General Olivier Macoux Rivaud de la Raffinière

Olivier Macoux Rivaud de la Raffinière
Général de division who served at Marengo and Austerlitz

Born: February 10, 1766

Place of Birth: Civray, Vienne, France

Died: December 19, 1839

Place of Death: Angoulême, France

Arc de Triomphe: RIVAUD DE LA RERE on the south pillar

Olivier Macoux Rivaud came from a distinguished family as his father was a councilor of the king and lieutenant general of police. In 1792 the young Rivaud volunteered to join a company of chasseurs at Blanzac. Elected as a capitaine in this unit, he fought at Jemappes within a few months. In 1793 Rivaud fought at Neerwinden and was promoted to chef de bataillon before becoming General Duquesnoy's chief of staff. That September he fought at Hondschoote , was wounded by a shot to the left leg at Werwicq, and received a promotion to chef de brigade. The next month Rivaud fought at Wattignies and then in November he followed Duquesnoy to the Army of the West.

1794 was spent with the Army of the Coast of Brest before Rivaud transferred to the Army of the Alps. In 1796 Rivaud joined up with the Army of Italy and fought at Roveredo, Bassano , and Saint-Georges in September. At Saint-Georges he was wounded in the head, but Rivaud continued to serve and later went on to fight at Arcola and Rivoli . After Rivoli, Rivaud became chief of staff to Victor's division. In 1798 Colonel Rivaud was designated for the Army of England, however he did not end up going to Egypt with many of the others. At the end of that year he was promoted to général de brigade.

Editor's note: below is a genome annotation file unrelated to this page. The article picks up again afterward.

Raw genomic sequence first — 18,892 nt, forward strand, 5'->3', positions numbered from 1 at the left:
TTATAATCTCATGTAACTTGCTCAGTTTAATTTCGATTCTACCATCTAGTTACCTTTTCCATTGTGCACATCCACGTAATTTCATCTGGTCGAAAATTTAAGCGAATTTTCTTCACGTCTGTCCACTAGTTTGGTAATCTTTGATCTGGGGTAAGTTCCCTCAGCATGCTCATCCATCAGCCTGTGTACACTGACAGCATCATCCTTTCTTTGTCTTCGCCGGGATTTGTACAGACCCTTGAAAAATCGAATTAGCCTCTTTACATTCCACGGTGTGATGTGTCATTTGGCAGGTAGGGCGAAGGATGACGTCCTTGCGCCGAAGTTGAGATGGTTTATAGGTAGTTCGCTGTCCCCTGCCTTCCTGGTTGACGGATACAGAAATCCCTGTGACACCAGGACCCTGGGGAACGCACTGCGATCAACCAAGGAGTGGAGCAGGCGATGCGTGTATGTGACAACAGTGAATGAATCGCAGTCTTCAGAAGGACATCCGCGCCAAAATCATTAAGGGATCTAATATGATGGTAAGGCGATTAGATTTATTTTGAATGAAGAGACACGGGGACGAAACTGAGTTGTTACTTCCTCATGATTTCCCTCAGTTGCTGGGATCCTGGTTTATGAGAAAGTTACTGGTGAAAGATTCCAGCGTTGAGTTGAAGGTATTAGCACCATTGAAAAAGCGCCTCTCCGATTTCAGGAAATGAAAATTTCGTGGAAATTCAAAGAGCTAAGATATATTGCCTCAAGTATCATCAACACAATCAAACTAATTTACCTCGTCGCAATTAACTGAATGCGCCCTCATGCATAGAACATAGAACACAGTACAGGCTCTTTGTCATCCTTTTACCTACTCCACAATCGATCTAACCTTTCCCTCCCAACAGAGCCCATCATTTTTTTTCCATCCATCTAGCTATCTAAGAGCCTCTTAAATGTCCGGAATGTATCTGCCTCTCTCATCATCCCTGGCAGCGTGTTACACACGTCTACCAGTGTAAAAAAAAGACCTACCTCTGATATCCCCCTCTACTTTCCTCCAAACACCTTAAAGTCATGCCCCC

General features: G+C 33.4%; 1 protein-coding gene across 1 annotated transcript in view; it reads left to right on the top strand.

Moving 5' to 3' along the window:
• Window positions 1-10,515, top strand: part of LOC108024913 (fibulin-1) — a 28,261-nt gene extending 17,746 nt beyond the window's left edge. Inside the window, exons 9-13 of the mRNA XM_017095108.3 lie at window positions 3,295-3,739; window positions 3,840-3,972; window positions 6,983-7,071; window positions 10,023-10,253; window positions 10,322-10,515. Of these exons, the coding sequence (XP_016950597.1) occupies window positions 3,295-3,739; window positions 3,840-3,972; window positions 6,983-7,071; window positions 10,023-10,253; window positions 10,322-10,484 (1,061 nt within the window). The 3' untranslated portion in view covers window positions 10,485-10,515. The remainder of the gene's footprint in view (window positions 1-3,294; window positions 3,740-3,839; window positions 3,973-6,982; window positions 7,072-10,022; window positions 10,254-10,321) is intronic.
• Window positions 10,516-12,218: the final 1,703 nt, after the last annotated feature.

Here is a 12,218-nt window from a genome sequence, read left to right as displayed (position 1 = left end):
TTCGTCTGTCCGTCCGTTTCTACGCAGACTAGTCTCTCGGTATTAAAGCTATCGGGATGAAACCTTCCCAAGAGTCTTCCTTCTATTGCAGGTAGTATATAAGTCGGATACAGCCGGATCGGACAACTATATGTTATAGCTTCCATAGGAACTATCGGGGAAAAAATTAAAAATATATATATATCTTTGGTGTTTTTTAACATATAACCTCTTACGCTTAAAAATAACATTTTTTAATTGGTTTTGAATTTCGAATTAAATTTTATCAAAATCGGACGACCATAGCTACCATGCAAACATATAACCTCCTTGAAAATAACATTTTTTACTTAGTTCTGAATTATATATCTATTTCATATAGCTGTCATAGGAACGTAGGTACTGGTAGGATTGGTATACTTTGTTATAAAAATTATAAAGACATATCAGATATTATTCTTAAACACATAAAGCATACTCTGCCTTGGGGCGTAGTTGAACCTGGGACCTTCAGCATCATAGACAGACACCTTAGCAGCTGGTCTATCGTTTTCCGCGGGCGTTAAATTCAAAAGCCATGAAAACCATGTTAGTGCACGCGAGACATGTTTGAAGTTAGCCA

General Rivaud's next major command came in the spring of 1800 when he joined the Army of the Reserve as part of Chambarlhac's division. In this command he fought at Montebello and was wounded by grapeshot at Marengo. In 1801 he served in the Army of Portugal and then in 1802 he was promoted to général de division. The following year Rivaud took command of an infantry division at the camp of Nimègue.

When war broke out in 1805, Rivaud assumed command of the 2nd Division of Marshal Bernadotte's I Corps. A few weeks later he was instead designated to command the 1st Division, but regardless he served throughout the campaign and participated at Ulm, Nordlingen, and Austerlitz. Rivaud continued to serve during the campaign of 1806, seeing action at Halle and Lübeck. In 1807 he fought at Mohrungen and then a few days later broke his arm while falling from a horse. Afterwards, he was made governor of the Duchy of Brunswick.

At the end of 1807 General Rivaud passed to the service of Westphalia. In 1808 he became Baron of La Raffinière and then commander of the 26th military division. During the Danube campaign of 1809 Rivaud took command of the 1st Division of the Reserve Corps under Junot. He fought at Bayreuth that July where his leg was crushed. Briefly sent to Spain that fall, he returned to France to assume command of the 12th military division. He remained in that position until 1815.

After Napoleon's first abdication, the returning Bourbons made Rivaud a Knight of Saint Louis. During the Hundred Days, Rivaud was unemployed due to his association with the Marquis of La Rochejacquelein.


Updated January 2014

© Nathan D. Jensen